YouTube Suspends Sky News Australia Over COVID Misinformation

YouTube has suspended Sky News Australia from its platform for a week, claiming the network had spread COVID-19 misinformation and violated its community policies.

The suspension was imposed on Thursday after the social media company reviewed several posts, which questioned whether there was a pandemic and the efficacy of vaccines, uploaded by the TV channel.

Its clips were shared with the YouTube channel's 1.8 million-strong following, while its commentators enjoy a conservative following beyond Australia.

In a statement obtained by The Guardian, YouTube said: "We have clear and established COVID-19 medical misinformation policies...to prevent the spread of COVID-19 misinformation that could cause real-world harm.

"We apply our policies equally for everyone regardless of uploader, and in accordance with these policies and our long-standing strikes system, removed videos from and issued a strike to Sky News Australia's channel."

It concluded: "Specifically, we don't allow content that denies the existence of COVID-19 or that encourages people to use hydroxychloroquine or ivermectin to treat or prevent the virus. We do allow for videos that have sufficient countervailing context, which the violative videos did not provide."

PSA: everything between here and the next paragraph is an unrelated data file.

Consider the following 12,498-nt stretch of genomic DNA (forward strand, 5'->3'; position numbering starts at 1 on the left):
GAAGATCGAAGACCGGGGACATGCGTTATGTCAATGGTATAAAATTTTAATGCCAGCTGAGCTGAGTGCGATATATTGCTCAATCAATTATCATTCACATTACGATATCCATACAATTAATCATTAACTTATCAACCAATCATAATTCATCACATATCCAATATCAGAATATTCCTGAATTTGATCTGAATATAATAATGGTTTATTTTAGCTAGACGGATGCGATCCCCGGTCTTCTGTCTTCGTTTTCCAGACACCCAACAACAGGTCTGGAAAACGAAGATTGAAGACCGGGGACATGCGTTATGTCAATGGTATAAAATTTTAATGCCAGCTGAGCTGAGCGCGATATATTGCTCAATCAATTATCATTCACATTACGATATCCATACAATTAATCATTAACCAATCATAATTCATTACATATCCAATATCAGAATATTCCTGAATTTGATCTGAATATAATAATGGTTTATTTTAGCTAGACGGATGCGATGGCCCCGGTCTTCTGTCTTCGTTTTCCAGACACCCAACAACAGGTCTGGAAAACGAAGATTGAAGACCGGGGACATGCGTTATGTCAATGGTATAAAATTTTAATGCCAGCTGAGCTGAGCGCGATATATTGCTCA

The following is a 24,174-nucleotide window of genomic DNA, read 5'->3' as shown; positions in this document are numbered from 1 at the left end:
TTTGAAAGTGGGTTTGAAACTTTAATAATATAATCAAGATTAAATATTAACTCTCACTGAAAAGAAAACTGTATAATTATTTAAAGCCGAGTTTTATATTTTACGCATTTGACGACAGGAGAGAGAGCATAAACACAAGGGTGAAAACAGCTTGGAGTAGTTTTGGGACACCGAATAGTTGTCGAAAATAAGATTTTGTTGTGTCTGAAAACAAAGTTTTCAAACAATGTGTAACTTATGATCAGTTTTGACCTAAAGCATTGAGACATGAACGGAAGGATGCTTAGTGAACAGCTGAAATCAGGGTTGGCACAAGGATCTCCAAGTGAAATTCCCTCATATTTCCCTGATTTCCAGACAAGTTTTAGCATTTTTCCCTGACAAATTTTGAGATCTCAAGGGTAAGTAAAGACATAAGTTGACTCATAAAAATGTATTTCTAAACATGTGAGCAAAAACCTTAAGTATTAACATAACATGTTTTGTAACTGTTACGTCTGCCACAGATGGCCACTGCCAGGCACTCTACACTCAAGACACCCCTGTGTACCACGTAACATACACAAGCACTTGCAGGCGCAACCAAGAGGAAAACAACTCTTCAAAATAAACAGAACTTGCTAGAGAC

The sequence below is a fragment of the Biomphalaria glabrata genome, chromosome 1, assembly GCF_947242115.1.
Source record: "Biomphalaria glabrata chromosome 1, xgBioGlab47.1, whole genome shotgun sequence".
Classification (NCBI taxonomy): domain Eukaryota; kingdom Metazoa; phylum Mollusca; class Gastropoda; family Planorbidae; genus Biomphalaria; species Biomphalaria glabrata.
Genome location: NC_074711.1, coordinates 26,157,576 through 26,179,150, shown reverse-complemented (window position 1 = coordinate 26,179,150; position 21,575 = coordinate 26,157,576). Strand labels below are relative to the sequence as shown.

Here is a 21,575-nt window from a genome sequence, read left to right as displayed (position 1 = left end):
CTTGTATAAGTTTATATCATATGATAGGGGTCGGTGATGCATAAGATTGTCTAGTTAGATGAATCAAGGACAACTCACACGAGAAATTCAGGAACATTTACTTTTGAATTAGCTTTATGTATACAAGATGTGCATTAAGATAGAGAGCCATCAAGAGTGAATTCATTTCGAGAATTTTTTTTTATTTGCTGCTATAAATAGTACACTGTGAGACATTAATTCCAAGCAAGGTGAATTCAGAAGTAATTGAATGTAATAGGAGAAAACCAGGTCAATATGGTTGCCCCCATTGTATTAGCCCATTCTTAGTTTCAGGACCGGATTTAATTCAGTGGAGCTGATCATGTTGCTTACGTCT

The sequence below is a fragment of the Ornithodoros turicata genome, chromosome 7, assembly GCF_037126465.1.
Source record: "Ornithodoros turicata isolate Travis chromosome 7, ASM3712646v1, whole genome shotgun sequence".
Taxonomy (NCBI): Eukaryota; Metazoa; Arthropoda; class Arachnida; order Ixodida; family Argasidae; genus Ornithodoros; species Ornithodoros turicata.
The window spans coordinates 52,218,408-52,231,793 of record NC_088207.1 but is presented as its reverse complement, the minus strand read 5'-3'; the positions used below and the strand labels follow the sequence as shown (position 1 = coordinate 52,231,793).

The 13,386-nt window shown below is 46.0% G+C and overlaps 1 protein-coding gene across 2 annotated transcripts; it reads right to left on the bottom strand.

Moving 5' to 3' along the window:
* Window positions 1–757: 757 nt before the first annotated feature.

In a statement obtained by AFP, Sky News Australia said "we support broad discussion and debate on a wide range of topics and perspectives which is vital to any democracy."

"We take our commitment to meeting editorial and community expectations seriously."

In an additional statement sent to Newsweek: "YouTube responded to media requests mentioning its 'denial of COVID-19' policies but it later dropped that reference in future media statements.

"Sky News Australia expressly rejects that any host has ever denied the existence of COVID-19 as was implied, and no such videos were ever published or removed."

Newsweek has contacted YouTube for comment.

Sky News Australia's last upload on July 28 featured host Alan Jones, 80, criticizing lockdowns and attacking stay-at-home orders in Sydney, the country's largest city.

Two days prior, Jones also railed against chief medical adviser to the president Dr. Anthony Fauci's COVID guidance to U.S. states that he and his team are "on the left side of politics."

In its community guidelines section, YouTube explains its "three-strike" policy in which the first results in a one-week ban where the channel will be unable to upload videos, live streams, or stories.

Following the lifting of the suspension, access will be restored, but the strike remains on the channel for 90 days.

Should a user violate the conditions again in that 90-day period then a second strike will be issued, which results in a two-week suspension and again the strikes will not expire for 90 days.

A third and final strike is issued if a violation happens in those 90 days where the channel will be permanently removed from YouTube.

YouTube
YouTube suspended Sky News Australia over what it called "COVID-19 medical misinformation." Here, the YouTube logo is seen outside the YouTube Space studios in London, taken on June 4, 2019. Olly Curtis/Future/Getty Images